Knowing our luck, the Canucks will resign him prior to the TDL and he will be injured down the stretch anyway.

          • truthseeker


            You lose Edler’s ability for the next three years. Of course there is risk that he declines. But simple fact is he’s a player we know for certain can play in the NHL. And even when Edler plays worse than he has this year he’s still a pretty solid player. So projecting a decline for him still puts him as a good player. He’d have to have a career ending injury to become absolutely worthless. And the same kind of thing could happen to our hypothetical first round pick.

            Look at the chart in the article above. You have to weigh these things. You’re talking like all first round picks are the same thing. If we trade Edler to a contender we will get a first round pick from 16 down. The average there is a player with about a 3 to 4 rating. (feel free to calculate the actual average of all those spots if you take issue with that). So in all likelihood we’ll get a player who’s at best a depth player and quite possibly someone who might get a couple hundred games in the NHL. It’s a 21% (averaged out) chance that a pick in that range ends up being a top 6 forward or top 4 defenseman. Those are absolutely terrible odds.

            So in the end the average expected player we can expect to get from those draft positions stand a very large possibility of not even playing as many games in their entire careers as Edler most likely will over the next 3 years. Let alone being as good as what he will be in those three years.

            A single first round pick is very very over rated. Especially outside the top 5. It’s not enough of a return to justify giving up a player who will play 3 more years at a decent level.

        • Holly Wood

          I’m a believer that they keep Edler, mainly because he is the current #1. There is currently no one in the system capable of handing that role. When Hughes arrives, I suggest there will be a steep learning curve for him. Also suggest that he becomes an offensive driver, like we have never had but not a traditional #1 D man. It may take a while for him to become that guy and he will need teammates that can play the hard minutes for him. Like Smyl and Snepts pointed out he will get swatted out of the way in front of the net .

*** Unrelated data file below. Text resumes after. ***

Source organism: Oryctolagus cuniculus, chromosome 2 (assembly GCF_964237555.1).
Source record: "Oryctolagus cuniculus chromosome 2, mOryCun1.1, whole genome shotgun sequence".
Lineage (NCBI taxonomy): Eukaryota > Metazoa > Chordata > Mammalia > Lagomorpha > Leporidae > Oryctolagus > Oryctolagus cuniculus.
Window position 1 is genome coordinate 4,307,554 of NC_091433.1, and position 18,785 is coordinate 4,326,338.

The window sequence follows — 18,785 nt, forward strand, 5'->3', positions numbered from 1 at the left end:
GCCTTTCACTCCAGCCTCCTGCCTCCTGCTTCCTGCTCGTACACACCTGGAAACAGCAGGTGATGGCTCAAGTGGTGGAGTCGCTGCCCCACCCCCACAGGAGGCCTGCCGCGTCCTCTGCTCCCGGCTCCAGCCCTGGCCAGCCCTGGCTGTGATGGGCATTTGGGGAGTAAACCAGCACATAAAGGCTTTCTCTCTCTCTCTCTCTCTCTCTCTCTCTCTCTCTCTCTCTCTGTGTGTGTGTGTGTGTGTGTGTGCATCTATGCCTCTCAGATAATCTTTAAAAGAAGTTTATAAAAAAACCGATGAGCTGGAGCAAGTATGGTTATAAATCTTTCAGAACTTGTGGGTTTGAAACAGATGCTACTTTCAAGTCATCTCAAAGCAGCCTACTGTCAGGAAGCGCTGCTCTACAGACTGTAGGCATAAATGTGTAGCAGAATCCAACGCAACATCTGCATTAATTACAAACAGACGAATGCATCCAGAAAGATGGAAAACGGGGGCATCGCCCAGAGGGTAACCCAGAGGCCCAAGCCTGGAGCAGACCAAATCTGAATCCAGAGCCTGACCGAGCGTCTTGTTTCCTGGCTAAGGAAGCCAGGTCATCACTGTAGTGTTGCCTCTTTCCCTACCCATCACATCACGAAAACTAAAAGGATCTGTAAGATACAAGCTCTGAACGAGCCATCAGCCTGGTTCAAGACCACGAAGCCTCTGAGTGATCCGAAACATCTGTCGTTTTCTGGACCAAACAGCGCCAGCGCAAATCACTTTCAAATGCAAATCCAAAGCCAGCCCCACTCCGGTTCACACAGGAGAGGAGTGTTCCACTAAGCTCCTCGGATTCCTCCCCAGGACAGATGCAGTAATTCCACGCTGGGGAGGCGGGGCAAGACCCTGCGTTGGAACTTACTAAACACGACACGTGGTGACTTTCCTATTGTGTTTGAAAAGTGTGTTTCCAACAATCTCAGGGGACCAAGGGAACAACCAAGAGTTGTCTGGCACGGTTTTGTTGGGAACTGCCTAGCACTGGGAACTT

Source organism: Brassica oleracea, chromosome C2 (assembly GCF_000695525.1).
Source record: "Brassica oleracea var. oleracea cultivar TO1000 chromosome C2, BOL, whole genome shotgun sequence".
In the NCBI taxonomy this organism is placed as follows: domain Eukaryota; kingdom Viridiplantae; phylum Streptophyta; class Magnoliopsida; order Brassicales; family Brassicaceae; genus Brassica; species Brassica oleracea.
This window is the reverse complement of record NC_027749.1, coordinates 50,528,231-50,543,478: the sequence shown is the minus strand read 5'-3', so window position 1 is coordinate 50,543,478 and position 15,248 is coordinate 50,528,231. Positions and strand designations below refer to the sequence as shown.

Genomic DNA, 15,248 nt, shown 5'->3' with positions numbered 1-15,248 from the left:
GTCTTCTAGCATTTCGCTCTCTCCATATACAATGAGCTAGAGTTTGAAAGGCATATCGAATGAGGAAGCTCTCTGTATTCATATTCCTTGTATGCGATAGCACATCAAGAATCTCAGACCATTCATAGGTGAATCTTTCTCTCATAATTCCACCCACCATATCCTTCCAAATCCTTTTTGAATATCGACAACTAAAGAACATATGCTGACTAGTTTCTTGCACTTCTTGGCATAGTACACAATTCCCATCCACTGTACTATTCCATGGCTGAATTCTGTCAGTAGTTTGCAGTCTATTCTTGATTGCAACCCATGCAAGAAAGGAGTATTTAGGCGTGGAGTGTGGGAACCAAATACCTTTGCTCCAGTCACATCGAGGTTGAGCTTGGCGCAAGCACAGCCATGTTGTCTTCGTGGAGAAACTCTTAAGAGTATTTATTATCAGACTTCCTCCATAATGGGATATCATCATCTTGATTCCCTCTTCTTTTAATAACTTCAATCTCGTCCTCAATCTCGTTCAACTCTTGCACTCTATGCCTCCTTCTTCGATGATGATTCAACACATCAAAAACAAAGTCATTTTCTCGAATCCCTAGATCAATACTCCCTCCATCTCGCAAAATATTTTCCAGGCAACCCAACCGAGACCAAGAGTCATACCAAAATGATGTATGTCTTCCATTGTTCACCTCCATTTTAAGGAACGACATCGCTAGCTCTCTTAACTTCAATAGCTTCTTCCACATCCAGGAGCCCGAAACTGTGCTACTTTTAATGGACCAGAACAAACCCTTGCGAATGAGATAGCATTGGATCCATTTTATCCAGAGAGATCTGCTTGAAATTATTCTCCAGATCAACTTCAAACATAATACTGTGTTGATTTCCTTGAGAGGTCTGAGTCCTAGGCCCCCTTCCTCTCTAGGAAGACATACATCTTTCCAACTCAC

• DeL

          Beer, I can see too much beer and the accompanying hangovers killing a lot of first rounders (Patrick Kane excepted) but too many girls? Never! Imagine how much better Edler would be if he only played 20-21 minutes a game because your top two pairings were great and your third wasn’t far behind. Just sayin’. Perhaps packaging some lower round picks and/or some players would bring back a young D that could step into that second pairing or free up enough cap space to sign someone in free agency. Probably wishful thinking

        • crofton

          I think Hutton is #3 already, and ready to displace Tanev, but not the one to mentor Hughes. So if Hughes goes to top pairing with one of Tanev or Edler, the other goes to 2nd with Hutton, at least to try it. Stecher and whoever for 3rd pairing with Stecher ready to move up soon as well.

          • DeL

            Hutton is not as consistent as Tanev and doesn’t read the game as well. Woo might be the guy to eventually replace Tanev with more offensive upside. Seems like he is developing his all around game in Moose Jaw, but only time will tell

        • bobdaley44

          Hughes will be a Brian Leetch type player. Pretty tough being a minute munching all situation D at 5’10” 180lbs. You still have to block shots, clear the front of the net and contain the cycle down low. Hence why Edler and Tanev are so valuable to the Nucks. They don’t have much of what they provide and nobody coming up who can do that right now. Edler will be resigned and Tanev will stay unless a deal they can’t refuse comes up.

          • truthseeker